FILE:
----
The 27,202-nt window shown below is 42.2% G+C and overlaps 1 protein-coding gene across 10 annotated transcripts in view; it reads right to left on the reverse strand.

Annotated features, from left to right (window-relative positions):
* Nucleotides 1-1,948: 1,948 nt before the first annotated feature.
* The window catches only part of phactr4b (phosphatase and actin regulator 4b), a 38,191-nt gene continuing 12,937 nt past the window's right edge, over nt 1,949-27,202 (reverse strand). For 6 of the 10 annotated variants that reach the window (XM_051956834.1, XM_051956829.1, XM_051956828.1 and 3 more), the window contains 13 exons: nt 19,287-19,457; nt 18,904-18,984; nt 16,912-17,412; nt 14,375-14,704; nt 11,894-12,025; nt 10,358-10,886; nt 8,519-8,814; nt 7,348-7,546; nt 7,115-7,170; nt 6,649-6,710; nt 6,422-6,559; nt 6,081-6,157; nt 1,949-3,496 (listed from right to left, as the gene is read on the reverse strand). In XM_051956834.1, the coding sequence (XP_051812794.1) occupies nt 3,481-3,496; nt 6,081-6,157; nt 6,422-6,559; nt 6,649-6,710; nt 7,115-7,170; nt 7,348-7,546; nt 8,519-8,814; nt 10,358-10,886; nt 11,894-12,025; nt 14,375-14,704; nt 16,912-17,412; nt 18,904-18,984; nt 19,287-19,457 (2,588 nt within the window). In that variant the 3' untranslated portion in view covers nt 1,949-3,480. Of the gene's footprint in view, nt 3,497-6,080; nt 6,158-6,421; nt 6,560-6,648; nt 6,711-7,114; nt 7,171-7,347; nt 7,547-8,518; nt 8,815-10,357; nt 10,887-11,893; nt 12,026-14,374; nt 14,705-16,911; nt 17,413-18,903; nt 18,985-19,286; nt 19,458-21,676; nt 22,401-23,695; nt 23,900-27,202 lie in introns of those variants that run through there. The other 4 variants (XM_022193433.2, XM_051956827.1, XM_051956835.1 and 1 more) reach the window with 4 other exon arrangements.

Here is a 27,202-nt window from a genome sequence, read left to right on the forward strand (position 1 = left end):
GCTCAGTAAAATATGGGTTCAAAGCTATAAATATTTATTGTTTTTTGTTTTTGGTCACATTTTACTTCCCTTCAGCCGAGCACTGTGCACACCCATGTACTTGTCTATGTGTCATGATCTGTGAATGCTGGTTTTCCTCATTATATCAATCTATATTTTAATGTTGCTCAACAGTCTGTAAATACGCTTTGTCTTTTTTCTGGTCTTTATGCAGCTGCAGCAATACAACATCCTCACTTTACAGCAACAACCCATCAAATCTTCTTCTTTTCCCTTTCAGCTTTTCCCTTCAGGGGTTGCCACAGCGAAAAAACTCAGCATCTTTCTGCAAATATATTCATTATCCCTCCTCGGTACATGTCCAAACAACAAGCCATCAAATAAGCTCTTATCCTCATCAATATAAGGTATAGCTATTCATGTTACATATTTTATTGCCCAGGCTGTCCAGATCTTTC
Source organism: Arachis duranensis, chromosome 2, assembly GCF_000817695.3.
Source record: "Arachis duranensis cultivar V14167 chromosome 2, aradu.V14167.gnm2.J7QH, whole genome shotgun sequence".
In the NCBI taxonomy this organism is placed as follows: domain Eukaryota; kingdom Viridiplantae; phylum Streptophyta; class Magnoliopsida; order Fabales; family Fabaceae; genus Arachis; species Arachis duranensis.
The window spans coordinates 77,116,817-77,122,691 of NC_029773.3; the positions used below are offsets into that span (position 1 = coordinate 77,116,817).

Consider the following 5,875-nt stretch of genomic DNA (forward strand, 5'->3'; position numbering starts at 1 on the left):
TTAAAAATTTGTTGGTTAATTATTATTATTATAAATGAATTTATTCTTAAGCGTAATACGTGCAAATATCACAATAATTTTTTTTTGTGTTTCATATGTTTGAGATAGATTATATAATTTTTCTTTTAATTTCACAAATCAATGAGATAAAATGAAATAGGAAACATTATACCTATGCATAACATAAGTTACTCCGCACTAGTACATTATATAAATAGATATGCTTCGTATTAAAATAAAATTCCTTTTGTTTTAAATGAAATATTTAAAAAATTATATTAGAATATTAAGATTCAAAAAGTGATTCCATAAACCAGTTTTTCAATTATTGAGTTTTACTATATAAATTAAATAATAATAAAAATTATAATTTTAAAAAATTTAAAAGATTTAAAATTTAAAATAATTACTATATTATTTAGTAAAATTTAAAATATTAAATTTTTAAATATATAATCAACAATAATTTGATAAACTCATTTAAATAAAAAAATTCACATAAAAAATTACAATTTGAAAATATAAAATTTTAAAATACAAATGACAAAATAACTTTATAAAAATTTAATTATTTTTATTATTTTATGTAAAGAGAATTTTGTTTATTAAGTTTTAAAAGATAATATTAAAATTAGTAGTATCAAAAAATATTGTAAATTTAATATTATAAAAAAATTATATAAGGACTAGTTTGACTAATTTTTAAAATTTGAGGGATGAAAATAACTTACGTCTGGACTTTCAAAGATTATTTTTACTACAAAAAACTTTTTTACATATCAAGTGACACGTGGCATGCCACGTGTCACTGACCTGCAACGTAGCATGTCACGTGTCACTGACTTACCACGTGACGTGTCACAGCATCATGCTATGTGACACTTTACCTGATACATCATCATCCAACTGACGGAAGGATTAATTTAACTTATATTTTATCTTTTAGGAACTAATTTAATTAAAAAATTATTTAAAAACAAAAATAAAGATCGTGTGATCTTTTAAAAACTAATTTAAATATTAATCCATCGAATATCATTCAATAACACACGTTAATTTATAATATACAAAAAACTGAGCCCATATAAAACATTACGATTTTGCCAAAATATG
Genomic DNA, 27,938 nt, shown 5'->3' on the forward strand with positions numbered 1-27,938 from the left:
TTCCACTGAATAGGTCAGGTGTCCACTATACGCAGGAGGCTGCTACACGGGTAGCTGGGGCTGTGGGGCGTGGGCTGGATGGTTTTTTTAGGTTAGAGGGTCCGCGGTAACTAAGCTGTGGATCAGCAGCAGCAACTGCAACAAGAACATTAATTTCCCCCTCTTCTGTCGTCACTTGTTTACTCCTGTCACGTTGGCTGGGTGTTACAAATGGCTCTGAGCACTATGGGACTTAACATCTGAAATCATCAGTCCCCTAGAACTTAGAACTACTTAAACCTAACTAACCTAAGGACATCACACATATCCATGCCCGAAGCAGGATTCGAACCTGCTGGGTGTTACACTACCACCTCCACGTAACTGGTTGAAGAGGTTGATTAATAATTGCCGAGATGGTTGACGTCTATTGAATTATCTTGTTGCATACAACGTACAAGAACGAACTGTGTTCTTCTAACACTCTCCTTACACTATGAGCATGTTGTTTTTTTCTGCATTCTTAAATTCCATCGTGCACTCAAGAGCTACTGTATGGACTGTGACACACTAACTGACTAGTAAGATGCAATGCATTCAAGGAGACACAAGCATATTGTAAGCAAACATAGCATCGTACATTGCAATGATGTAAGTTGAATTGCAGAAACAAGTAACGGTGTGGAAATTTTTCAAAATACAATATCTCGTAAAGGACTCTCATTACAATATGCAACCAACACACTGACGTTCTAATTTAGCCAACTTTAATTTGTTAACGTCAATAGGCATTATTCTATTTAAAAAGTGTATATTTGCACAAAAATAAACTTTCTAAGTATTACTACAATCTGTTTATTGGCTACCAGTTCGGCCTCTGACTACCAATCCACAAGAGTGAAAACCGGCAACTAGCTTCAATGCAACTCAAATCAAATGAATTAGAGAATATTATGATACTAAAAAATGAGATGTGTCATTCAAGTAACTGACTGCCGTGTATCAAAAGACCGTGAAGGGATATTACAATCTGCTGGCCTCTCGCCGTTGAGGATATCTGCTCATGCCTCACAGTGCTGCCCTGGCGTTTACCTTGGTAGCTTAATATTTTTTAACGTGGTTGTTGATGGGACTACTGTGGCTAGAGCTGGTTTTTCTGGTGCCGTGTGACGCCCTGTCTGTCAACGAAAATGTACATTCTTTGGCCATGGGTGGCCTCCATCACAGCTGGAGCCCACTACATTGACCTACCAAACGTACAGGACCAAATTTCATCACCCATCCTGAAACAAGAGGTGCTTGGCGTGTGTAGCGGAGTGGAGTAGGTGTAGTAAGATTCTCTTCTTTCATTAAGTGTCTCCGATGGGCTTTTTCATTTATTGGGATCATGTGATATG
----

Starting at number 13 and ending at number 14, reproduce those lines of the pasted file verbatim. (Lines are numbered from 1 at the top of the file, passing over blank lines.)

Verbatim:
Genomic DNA, 27,938 nt, shown 5'->3' on the forward strand with positions numbered 1-27,938 from the left:
TTCCACTGAATAGGTCAGGTGTCCACTATACGCAGGAGGCTGCTACACGGGTAGCTGGGGCTGTGGGGCGTGGGCTGGATGGTTTTTTTAGGTTAGAGGGTCCGCGGTAACTAAGCTGTGGATCAGCAGCAGCAACTGCAACAAGAACATTAATTTCCCCCTCTTCTGTCGTCACTTGTTTACTCCTGTCACGTTGGCTGGGTGTTACAAATGGCTCTGAGCACTATGGGACTTAACATCTGAAATCATCAGTCCCCTAGAACTTAGAACTACTTAAACCTAACTAACCTAAGGACATCACACATATCCATGCCCGAAGCAGGATTCGAACCTGCTGGGTGTTACACTACCACCTCCACGTAACTGGTTGAAGAGGTTGATTAATAATTGCCGAGATGGTTGACGTCTATTGAATTATCTTGTTGCATACAACGTACAAGAACGAACTGTGTTCTTCTAACACTCTCCTTACACTATGAGCATGTTGTTTTTTTCTGCATTCTTAAATTCCATCGTGCACTCAAGAGCTACTGTATGGACTGTGACACACTAACTGACTAGTAAGATGCAATGCATTCAAGGAGACACAAGCATATTGTAAGCAAACATAGCATCGTACATTGCAATGATGTAAGTTGAATTGCAGAAACAAGTAACGGTGTGGAAATTTTTCAAAATACAATATCTCGTAAAGGACTCTCATTACAATATGCAACCAACACACTGACGTTCTAATTTAGCCAACTTTAATTTGTTAACGTCAATAGGCATTATTCTATTTAAAAAGTGTATATTTGCACAAAAATAAACTTTCTAAGTATTACTACAATCTGTTTATTGGCTACCAGTTCGGCCTCTGACTACCAATCCACAAGAGTGAAAACCGGCAACTAGCTTCAATGCAACTCAAATCAAATGAATTAGAGAATATTATGATACTAAAAAATGAGATGTGTCATTCAAGTAACTGACTGCCGTGTATCAAAAGACCGTGAAGGGATATTACAATCTGCTGGCCTCTCGCCGTTGAGGATATCTGCTCATGCCTCACAGTGCTGCCCTGGCGTTTACCTTGGTAGCTTAATATTTTTTAACGTGGTTGTTGATGGGACTACTGTGGCTAGAGCTGGTTTTTCTGGTGCCGTGTGACGCCCTGTCTGTCAACGAAAATGTACATTCTTTGGCCATGGGTGGCCTCCATCACAGCTGGAGCCCACTACATTGACCTACCAAACGTACAGGACCAAATTTCATCACCCATCCTGAAACAAGAGGTGCTTGGCGTGTGTAGCGGAGTGGAGTAGGTGTAGTAAGATTCTCTTCTTTCATTAAGTGTCTCCGATGGGCTTTTTCATTTATTGGGATCATGTGATATG